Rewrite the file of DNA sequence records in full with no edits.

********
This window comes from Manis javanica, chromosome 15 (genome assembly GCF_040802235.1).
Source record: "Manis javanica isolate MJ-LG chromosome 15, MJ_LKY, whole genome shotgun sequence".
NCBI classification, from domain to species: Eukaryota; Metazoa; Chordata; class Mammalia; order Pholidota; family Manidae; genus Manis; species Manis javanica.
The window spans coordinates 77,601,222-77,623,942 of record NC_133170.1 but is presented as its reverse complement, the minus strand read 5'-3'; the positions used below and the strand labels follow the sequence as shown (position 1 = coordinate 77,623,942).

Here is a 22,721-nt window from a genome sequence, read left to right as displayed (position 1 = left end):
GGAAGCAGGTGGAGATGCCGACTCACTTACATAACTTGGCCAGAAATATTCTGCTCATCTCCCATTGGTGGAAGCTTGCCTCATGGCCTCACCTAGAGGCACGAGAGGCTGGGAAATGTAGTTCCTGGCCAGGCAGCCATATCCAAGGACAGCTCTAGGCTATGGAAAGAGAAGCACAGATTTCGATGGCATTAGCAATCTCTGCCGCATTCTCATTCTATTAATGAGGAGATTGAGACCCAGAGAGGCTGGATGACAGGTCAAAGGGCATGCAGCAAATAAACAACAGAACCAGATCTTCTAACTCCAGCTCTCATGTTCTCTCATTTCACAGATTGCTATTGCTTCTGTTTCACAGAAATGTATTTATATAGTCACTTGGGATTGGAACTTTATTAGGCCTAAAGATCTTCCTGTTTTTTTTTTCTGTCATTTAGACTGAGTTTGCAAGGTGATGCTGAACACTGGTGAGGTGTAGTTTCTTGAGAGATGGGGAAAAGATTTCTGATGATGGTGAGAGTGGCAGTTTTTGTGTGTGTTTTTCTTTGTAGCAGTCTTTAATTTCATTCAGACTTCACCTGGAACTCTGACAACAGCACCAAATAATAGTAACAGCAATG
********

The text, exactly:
This window comes from Manis javanica, chromosome 15 (genome assembly GCF_040802235.1).
Source record: "Manis javanica isolate MJ-LG chromosome 15, MJ_LKY, whole genome shotgun sequence".
NCBI classification, from domain to species: Eukaryota; Metazoa; Chordata; class Mammalia; order Pholidota; family Manidae; genus Manis; species Manis javanica.
The window spans coordinates 77,601,222-77,623,942 of record NC_133170.1 but is presented as its reverse complement, the minus strand read 5'-3'; the positions used below and the strand labels follow the sequence as shown (position 1 = coordinate 77,623,942).

Here is a 22,721-nt window from a genome sequence, read left to right as displayed (position 1 = left end):
GGAAGCAGGTGGAGATGCCGACTCACTTACATAACTTGGCCAGAAATATTCTGCTCATCTCCCATTGGTGGAAGCTTGCCTCATGGCCTCACCTAGAGGCACGAGAGGCTGGGAAATGTAGTTCCTGGCCAGGCAGCCATATCCAAGGACAGCTCTAGGCTATGGAAAGAGAAGCACAGATTTCGATGGCATTAGCAATCTCTGCCGCATTCTCATTCTATTAATGAGGAGATTGAGACCCAGAGAGGCTGGATGACAGGTCAAAGGGCATGCAGCAAATAAACAACAGAACCAGATCTTCTAACTCCAGCTCTCATGTTCTCTCATTTCACAGATTGCTATTGCTTCTGTTTCACAGAAATGTATTTATATAGTCACTTGGGATTGGAACTTTATTAGGCCTAAAGATCTTCCTGTTTTTTTTTTCTGTCATTTAGACTGAGTTTGCAAGGTGATGCTGAACACTGGTGAGGTGTAGTTTCTTGAGAGATGGGGAAAAGATTTCTGATGATGGTGAGAGTGGCAGTTTTTGTGTGTGTTTTTCTTTGTAGCAGTCTTTAATTTCATTCAGACTTCACCTGGAACTCTGACAACAGCACCAAATAATAGTAACAGCAATG